Honda Civics are one of the most reliable cars you can buy, but there are bound to be issues that sometimes arise since they are so common. Cars, in general, are very complex machines, and so whatever you think can go wrong can go wrong. There are people who are experiencing very concerning sounds when driving around, indicating that something isn’t right, particularly from the engine.
A common cause of noise when accelerating in a Honda Civic is a loose or damaged exhaust system component. This can be resolved by inspecting the exhaust system for any loose parts or damage and tightening or replacing them as necessary to eliminate the noise.
Another potential reason for this issue is a faulty transmission. If the noise is more of a whining or humming sound, especially noticeable during acceleration, it could indicate a problem with the transmission. In such cases, checking the transmission fluid level and condition is crucial. If the fluid is low or dirty, replacing or topping it up might resolve the noise issue.
As we’ve said above, cars are complex machines with lots of moving parts; luckily, specific, discernable sounds can be pinned down, usually leading to not much headache trying to figure out what’s wrong. So, we are here today to go over the common odd noises people can hear from their car, how severe the issue is, and what you can do about it. Keep on reading if you’d like to learn more.
Is My Car Supposed to Sound Like That?
Unless you have an electric car, a car will make very noticeable noise, mainly from the engine/exhaust. There are sportier versions of the Civic, such as the Si, that intentionally have louder than normal exhaust systems to hammer in the sportiness factor. If you are an owner of one of these vehicles – the exhaust is supposed to be quite audible, even within the cabin.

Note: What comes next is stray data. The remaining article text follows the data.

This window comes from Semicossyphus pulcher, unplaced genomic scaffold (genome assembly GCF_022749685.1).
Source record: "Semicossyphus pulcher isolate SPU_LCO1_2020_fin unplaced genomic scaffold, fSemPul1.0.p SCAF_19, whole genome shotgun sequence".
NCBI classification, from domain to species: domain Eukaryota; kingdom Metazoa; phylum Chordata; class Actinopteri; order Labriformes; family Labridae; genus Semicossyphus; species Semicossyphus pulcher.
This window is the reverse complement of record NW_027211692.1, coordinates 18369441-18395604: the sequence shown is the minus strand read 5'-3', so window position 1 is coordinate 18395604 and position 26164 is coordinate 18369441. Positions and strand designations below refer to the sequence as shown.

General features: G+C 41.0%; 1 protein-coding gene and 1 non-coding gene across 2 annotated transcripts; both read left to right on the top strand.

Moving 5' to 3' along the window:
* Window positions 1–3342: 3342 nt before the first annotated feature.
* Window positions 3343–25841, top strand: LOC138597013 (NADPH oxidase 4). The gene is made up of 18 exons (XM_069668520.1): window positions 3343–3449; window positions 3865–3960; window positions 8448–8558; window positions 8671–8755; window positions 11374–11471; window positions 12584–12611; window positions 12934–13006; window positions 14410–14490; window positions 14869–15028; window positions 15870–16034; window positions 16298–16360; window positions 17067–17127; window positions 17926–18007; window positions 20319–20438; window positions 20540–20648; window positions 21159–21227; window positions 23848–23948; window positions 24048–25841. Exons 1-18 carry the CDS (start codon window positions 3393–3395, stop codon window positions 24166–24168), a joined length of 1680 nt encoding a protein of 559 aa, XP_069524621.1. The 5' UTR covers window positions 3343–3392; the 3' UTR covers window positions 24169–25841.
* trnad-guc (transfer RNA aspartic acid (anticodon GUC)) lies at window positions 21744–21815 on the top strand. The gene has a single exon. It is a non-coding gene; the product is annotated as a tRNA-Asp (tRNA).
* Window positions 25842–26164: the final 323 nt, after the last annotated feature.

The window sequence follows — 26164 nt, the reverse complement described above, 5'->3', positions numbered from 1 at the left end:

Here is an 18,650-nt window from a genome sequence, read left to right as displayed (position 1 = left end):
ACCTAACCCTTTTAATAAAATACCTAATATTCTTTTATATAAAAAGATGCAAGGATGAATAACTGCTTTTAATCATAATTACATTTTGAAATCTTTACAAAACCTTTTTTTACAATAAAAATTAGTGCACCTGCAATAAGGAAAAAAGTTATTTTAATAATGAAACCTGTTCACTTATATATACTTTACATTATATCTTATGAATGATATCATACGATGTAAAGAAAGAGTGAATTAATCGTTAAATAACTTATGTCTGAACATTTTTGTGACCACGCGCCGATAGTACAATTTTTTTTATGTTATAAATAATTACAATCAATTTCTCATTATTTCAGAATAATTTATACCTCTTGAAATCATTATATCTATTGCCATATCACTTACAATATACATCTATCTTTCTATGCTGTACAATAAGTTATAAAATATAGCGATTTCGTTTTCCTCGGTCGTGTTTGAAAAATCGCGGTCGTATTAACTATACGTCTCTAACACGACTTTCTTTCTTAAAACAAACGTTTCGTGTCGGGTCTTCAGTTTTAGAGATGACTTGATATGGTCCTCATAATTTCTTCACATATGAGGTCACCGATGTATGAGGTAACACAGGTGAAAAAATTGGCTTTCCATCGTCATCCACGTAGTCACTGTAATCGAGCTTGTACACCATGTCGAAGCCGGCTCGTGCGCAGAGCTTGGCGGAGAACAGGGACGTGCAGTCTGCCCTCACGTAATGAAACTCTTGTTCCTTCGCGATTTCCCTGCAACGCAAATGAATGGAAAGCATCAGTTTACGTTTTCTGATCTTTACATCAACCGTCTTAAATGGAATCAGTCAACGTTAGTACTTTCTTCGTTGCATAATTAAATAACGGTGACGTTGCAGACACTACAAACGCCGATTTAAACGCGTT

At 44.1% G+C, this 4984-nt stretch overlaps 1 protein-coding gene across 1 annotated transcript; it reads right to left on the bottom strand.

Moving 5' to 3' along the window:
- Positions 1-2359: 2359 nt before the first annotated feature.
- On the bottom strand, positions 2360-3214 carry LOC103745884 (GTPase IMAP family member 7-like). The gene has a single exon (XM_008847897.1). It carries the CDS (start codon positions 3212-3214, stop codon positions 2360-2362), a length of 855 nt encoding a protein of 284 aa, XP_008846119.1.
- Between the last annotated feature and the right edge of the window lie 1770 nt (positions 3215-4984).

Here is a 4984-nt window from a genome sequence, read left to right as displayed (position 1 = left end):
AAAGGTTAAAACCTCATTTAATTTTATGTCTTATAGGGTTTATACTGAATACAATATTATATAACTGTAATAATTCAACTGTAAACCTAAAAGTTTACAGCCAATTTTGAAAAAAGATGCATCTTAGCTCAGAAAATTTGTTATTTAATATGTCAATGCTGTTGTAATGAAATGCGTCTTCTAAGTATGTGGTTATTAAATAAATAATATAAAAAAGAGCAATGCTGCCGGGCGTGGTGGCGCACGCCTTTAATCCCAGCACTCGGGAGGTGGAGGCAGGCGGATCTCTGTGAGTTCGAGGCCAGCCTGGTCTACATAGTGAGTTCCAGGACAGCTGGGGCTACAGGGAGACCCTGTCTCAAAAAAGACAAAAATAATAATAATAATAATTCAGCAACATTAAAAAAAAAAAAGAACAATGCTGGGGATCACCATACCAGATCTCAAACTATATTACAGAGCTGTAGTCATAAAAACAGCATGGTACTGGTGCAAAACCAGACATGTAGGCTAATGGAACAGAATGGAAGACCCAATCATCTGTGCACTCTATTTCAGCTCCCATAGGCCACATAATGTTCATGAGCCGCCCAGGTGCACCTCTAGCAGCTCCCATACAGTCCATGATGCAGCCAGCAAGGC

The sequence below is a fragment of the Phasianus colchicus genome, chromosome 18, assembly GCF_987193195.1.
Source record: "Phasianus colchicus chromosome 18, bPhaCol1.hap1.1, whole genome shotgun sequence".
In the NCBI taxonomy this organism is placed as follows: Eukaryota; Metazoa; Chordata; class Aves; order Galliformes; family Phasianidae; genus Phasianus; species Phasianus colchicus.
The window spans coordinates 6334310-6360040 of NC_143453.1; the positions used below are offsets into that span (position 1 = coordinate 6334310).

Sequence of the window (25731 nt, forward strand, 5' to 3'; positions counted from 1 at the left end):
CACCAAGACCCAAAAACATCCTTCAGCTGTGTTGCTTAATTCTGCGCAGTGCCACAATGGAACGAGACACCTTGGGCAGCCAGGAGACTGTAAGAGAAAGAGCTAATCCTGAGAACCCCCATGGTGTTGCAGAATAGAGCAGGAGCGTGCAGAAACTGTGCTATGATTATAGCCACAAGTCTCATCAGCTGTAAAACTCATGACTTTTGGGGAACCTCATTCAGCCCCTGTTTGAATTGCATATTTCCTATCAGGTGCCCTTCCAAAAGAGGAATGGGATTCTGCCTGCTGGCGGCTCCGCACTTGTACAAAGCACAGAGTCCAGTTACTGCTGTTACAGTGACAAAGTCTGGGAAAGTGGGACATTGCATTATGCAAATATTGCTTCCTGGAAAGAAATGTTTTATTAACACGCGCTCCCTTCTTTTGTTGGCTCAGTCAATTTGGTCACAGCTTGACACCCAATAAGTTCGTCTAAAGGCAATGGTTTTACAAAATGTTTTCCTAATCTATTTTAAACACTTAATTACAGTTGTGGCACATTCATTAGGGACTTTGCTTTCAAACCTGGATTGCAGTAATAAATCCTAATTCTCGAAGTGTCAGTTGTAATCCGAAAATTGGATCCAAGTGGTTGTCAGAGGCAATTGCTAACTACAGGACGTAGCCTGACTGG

In addition, any hissing and excessive rattling are also cause for concern. In short, Civics are generally not loud, and they offer a comfortable driving experience. If you have concerns, you should look into them before any problems snowball into much bigger and more expensive ones.
Honda Civic Noise at High Speed
It’s generally known that the harder you push a car, the louder it will be, and as we have said above, the sportier versions of Civics will have a louder exhaust noise than the “normal” models. But in the case of an engine being obviously louder than it should be, that is an issue that should be looked into.
Engines have many moving parts, so if anything is wrong with them, you are bound to hear some odd noises out of them.
If you hear a rumble while driving, the issue could be something as simple as dirty spark plugs, which is an easy problem to solve. On the other hand, a failing catalytic converter or muffler could be the underlying issue.
The sound you hear is also likely related to the exhaust system, which you’ve probably heard about, but not many people know how it works.